By Felicia Imohimi Prof. Taiwo Adewole of the Department of Chemical Pathology, Ladoke Akintola University of Technology, Ogbomoso, has raised alarm over the inadequacy of medical specialists in basic sciences at universities.
Adewole made the observation in a keynote address at the inaugural meeting and scientific conference of the Medical and Dental Specialists in Basic Medical Sciences (MeDSABAS) on Tuesday in Abuja.
The don, who defined basic medical sciences as the building block in medical practice, noted that professionals in the field now preferred to go into the clinical aspect.
He decried that shortage of these manpower had impacted negatively on professionalism, adding that such lapses paved way for non professionals in medical field to train basic medical sciences.
The News Agency of Nigeria (NAN) report the theme of the meeting is, “The Dearth of Medical Specialists in Basic Sciences: The way forward.’’
X-raying the theme, Adewole attributed the inadequate manpower to poor remuneration and discrimination, among others.
He noted that it had greatly affected the quality of students churned out from medical schools as majority of things taught were irrelevant to the profession.
According to him, basically the challenges of the shortfall centred around students, medical specialists and universities themselves.
The don defined medical specialists in basic sciences or academics as group of medically qualified lecturers in the university saddled with the responsibility of teaching basic medical sciences outside the clinical aspects.
Adewole noted that due to poor welfare package large number of these professionals rather than using their wealth of experience to impact on the younger generation, channel their wealth of experience into clinical aspects of the profession.
“Every student wants to be a physician, gynaecologists and paediatricians, among others. No one wants to go into academics.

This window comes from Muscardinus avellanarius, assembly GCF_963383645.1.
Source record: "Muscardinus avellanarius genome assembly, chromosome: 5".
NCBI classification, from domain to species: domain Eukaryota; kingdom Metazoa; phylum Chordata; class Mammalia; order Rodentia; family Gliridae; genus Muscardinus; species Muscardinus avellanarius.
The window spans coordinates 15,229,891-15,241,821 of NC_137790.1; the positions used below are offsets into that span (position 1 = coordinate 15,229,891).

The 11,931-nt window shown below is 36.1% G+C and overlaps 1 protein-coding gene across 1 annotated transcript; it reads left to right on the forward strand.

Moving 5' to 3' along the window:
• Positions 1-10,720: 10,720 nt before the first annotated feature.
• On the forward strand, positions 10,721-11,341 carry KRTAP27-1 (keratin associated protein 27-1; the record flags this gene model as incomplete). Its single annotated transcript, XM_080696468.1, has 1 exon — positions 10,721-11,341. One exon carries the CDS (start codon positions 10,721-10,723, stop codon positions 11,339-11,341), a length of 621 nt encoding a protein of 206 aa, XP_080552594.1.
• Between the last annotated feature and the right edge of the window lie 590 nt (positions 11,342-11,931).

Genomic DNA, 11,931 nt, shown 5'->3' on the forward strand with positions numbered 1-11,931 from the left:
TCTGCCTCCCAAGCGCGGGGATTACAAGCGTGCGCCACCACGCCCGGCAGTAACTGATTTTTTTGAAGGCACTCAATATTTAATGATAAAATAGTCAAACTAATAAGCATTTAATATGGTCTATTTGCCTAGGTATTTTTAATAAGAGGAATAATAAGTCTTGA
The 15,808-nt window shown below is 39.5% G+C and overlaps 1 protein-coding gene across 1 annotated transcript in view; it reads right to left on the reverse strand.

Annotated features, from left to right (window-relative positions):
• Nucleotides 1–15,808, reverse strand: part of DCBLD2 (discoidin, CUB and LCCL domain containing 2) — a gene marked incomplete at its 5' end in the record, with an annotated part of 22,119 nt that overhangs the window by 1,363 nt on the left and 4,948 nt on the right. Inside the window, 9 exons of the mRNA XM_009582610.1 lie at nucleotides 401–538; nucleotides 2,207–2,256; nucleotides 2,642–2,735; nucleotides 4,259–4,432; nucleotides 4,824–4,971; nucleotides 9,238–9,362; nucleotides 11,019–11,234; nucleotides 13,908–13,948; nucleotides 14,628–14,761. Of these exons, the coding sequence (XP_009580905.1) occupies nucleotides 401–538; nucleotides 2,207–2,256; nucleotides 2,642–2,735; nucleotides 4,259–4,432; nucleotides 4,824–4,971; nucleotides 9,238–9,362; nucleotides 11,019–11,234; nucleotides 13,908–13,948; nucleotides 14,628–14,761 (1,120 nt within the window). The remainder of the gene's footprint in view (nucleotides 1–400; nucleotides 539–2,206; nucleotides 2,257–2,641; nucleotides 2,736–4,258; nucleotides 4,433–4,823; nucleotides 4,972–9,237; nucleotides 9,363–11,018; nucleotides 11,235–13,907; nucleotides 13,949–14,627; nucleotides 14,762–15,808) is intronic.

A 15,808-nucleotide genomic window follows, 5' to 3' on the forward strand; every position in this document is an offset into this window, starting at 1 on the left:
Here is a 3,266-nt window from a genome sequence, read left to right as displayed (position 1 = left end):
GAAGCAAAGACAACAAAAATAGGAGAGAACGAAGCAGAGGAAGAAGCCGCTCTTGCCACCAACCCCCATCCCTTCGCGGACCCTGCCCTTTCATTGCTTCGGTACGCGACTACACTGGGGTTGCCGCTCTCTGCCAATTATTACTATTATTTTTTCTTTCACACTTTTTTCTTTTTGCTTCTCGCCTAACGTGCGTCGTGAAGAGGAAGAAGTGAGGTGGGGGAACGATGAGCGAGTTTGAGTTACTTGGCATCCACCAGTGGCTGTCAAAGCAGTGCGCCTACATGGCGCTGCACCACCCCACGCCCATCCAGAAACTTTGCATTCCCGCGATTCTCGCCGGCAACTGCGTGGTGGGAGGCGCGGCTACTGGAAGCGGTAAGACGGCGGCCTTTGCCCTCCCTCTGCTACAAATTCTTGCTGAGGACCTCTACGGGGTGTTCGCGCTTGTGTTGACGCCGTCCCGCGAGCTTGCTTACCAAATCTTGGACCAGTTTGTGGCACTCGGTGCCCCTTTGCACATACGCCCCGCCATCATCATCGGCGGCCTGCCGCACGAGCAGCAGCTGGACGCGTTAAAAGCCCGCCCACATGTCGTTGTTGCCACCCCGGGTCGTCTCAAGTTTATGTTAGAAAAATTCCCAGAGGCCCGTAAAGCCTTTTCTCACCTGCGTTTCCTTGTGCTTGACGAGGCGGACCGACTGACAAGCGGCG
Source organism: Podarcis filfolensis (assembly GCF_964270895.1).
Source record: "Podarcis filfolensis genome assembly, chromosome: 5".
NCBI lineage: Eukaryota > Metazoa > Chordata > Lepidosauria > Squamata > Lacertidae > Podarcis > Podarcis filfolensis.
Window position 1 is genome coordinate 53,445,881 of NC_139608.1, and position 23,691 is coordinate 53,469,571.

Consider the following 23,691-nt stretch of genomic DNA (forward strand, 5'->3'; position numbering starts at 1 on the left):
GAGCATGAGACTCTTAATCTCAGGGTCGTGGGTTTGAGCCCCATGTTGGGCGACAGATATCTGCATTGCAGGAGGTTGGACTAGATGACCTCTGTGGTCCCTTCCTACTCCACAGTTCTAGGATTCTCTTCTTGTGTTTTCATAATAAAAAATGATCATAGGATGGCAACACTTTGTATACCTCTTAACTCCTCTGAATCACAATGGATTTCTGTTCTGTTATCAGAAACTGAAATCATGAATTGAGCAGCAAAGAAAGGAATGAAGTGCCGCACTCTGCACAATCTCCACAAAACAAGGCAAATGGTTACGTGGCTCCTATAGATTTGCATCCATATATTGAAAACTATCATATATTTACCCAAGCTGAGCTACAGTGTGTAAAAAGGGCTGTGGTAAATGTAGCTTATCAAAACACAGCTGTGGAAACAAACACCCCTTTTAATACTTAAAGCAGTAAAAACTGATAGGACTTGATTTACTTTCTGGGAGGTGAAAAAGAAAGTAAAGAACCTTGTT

“Medical students are also good in academics because it is only doctors that are the best to teach doctors.
“But if we fail to explore this area of medical profession and allow non professionals to teach our students it would deter the competence and proficiency of our younger generations.
“I encourage the students that there are good opportunities for medical students, who choose to go into academics.
“So many of them have graduated with MBBS awaiting for residency programme, there is huge reward if they go back to academics where they come from, they should derive pleasure and fulfillment being a teacher training doctors in this country,’’ he said.
Adewole, who described teaching in the profession as not attractive, however, recommended that the Federal Government should institute and implement policy that would encourage professionals to embrace teaching.
According to him, there is need for additional incentives and better welfare package for doctors that offered to teach because it will provide more professionals in the field and as well increase the health outcomes.
“FG should put in place enabling policy, it is not easy to build doctors, who will offer to teach because teaching is not ordinarily attractive,’’ Adewole noted.
Similarly, Prof. Tukur Umar, the President of the association, said the conference was aimed at joining forces to fight a common course for the benefit of the medical profession.
According to him, the sole aim of the association is to build basic medical sciences in such a way that medical qualified doctors would be the one to take charge in teaching their colleagues.
“The formation of this association is necessitated to assist in encouraging the young ones as well as the qualified doctors to come and take up teaching in the universities.
“This will enable us have a common goals, welfare and enhance the frontiers of knowledge,’’ he said.